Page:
Finally, I asked him to go check the basement.  They are constantly playing “gymnastics” down there, and invariably socks get removed, never to return upstairs.  I thought a basement search might turn up a missing pair.

The minute I said the word “basement,” his eyes got big.  “Oh, yeah,” he said, and then, with a slight British accent (please don’t ask why), “I forgot about Blanket’s sock machine!!”

He returned from downstairs with fourteen pairs of socks spilling out of his arms.  Not fourteen socks, mind you, but FOURTEEN PAIRS!!

Twenty-eight socks, now sitting on top of my washing machine, challenging me to see how even the mundane “stuff” in our lives so quickly multiplies and becomes overwhelming.  It’s sneaky….one day you have a perfectly reasonable amount of (fill in the blank), and then one day you look up, and you have twenty-eight of them–or another ridiculous number.  It seems to happen so slowly, so gradually, until that moment when it hits you:  How on earth did I end up with so many socks/magazines/food storage containers/insert your item of choice here?

In this case, not all were his; the bounty was fairly evenly divided between him and his sister.  But even seven pairs of socks seemed excessive when I realized that my daughter’s sock drawer was already full.  (Apparently girls have cuter socks that are much more difficult to let go of.)  🙂

That’s my new challenge to myself:  to look around and do a “number check.”  How many of (this) do I really need?  How many do I really use?  Would my excess be better off blessing someone else?  Is it time to pass this on?

Maybe I’ll start with our books…. (Ack!)

Space

Months ago, I moved our unused computer armoire and a chair into my son’s room, to be used as “Lego central.”  It gave him space to store his stuff and a nice, large area to spread out on to build; plus, you could close the doors when he wasn’t using it and his room would suddenly (magically!) look cleaner.  He loved it.  For about two days.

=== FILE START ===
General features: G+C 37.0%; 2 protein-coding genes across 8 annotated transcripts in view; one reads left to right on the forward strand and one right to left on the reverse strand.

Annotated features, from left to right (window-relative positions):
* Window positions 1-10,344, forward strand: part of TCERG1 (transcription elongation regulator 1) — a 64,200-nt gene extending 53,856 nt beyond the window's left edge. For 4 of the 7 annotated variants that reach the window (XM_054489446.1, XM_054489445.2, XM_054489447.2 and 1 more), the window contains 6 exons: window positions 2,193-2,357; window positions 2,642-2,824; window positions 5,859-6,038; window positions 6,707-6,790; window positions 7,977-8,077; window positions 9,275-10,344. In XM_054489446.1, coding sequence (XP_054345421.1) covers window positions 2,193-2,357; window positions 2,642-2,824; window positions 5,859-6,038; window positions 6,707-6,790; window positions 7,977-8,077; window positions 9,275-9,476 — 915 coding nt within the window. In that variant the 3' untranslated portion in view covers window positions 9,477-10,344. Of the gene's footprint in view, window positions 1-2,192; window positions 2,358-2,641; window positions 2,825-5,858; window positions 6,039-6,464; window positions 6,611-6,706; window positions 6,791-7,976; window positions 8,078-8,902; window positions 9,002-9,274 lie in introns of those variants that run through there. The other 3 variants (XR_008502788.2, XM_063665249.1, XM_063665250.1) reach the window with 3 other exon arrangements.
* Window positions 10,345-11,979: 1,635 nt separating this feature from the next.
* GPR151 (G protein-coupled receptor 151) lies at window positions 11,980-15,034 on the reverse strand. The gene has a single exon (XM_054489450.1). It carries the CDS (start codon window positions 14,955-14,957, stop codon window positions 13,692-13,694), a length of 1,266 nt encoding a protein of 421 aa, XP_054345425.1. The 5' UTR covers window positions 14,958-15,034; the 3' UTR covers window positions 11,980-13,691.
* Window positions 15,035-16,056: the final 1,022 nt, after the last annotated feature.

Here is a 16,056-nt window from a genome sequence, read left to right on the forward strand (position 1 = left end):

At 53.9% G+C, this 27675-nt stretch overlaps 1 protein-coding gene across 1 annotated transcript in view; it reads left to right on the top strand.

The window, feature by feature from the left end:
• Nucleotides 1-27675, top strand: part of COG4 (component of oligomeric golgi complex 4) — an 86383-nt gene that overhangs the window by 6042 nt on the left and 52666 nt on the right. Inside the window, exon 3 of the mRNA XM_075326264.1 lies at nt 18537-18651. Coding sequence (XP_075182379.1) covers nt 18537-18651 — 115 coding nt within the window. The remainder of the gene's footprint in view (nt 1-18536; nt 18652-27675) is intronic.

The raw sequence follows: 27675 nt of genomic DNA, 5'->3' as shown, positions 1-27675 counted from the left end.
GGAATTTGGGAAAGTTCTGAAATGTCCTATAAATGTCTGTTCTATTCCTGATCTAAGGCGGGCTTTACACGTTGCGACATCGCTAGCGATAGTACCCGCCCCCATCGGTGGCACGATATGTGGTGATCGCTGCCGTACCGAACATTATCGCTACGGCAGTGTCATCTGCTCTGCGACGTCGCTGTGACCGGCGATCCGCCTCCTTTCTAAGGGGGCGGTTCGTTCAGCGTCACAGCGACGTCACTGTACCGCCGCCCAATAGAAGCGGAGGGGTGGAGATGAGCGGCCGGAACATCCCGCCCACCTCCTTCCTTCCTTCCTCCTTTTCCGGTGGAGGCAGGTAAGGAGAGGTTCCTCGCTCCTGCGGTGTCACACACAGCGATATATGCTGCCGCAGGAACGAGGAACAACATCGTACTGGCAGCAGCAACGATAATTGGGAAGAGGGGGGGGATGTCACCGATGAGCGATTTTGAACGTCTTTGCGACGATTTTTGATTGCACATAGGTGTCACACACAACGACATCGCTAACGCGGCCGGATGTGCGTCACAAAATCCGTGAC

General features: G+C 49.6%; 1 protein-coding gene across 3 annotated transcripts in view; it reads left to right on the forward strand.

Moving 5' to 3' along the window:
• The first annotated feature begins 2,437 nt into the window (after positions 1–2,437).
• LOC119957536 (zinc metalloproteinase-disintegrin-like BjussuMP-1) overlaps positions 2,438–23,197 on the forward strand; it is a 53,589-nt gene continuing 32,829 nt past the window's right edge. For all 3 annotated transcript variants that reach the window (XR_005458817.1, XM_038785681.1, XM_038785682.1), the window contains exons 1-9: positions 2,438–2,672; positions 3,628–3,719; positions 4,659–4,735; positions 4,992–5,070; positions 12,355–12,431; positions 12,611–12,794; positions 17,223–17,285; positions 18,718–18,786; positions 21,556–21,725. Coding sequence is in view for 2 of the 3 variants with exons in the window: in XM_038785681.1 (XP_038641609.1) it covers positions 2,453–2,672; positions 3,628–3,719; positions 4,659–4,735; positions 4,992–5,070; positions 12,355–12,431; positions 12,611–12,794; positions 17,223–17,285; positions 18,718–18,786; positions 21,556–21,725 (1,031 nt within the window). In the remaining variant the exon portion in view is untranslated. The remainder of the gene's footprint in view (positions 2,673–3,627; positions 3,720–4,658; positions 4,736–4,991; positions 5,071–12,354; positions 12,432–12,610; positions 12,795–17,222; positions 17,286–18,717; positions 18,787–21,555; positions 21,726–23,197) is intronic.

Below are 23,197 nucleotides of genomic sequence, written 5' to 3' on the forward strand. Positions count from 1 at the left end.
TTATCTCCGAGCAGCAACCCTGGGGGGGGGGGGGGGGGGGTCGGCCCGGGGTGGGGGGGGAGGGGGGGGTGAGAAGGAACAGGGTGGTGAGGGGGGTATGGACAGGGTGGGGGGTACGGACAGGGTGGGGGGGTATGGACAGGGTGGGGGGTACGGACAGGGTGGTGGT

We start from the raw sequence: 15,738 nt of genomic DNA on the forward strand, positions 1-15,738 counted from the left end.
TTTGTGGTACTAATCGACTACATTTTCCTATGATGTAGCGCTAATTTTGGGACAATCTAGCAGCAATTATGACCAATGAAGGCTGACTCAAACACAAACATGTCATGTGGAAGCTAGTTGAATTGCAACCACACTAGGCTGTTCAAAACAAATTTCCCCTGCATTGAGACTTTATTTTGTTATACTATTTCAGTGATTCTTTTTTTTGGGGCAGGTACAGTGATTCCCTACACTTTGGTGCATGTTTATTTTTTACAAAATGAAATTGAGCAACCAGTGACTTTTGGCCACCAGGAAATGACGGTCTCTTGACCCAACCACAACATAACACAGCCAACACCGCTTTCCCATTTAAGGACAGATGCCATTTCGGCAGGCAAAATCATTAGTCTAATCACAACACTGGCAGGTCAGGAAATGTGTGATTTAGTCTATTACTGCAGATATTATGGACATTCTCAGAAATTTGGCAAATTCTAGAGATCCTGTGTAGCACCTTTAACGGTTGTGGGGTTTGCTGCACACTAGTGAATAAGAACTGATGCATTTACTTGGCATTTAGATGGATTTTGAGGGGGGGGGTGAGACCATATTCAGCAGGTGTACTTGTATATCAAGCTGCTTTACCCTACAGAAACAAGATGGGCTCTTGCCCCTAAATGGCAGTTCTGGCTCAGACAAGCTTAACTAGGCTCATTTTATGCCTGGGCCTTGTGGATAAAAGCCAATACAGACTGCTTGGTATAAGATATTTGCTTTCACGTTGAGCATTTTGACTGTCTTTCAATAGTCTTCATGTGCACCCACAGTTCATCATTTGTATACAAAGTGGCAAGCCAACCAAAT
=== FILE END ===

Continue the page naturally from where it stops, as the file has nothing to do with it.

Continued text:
The reality is that my kids would always rather be close to the rest of the family, and not “banished” upstairs in their rooms.  So Lego building usually happens on the dining room table.  The giant cabinet sat in my son’s room, unused except for storage.

Over the past few weeks, I’ve been evaluating what he really needed in his room.  The wood-tone cabinet is ginormous (around 2′ x 3′, and 5′ high), and his room isn’t that big, and if the thing isn’t being used for what it was intended for, why is it still in there?  It seemed like what he needed was some place to display the items he had built, not a place to actually do the construction.  So I painted a tall, narrow bookcase white; six shelves that might show off his creations.

I’d talked to my son a few times about changing things out; he’s not the kind of kid where you can just redo his room and expect him to be happy with the surprise.  He had gotten to the point where he completely understood the idea of “why are we keeping this in here?  I’m not using it,” and once I heard that understanding, I started asking permission to change things up; once permission was granted, I started warning him that he might come home one day to a change.

Tuesday was the day.  I moved the cabinet out, and moved the bookcase in.  I rearranged two other furniture pieces in the process, and I took away his area rug to run through the washer.  The difference was incredible.  (I actually think removing the rug made just as much difference–now there’s a big expanse of carpet, instead of the floor being “broken up” into smaller parts.)

His first response was, “Mom!  I like it!  I really like it,” which eventually shifted to “I love it!”  Finally, he lay on the floor, arms and legs splayed out everywhere, and yelled, “Space!  I have space!”  And that was the word he kept going back to for the rest of the night.  “I have space!  Look at all this space!”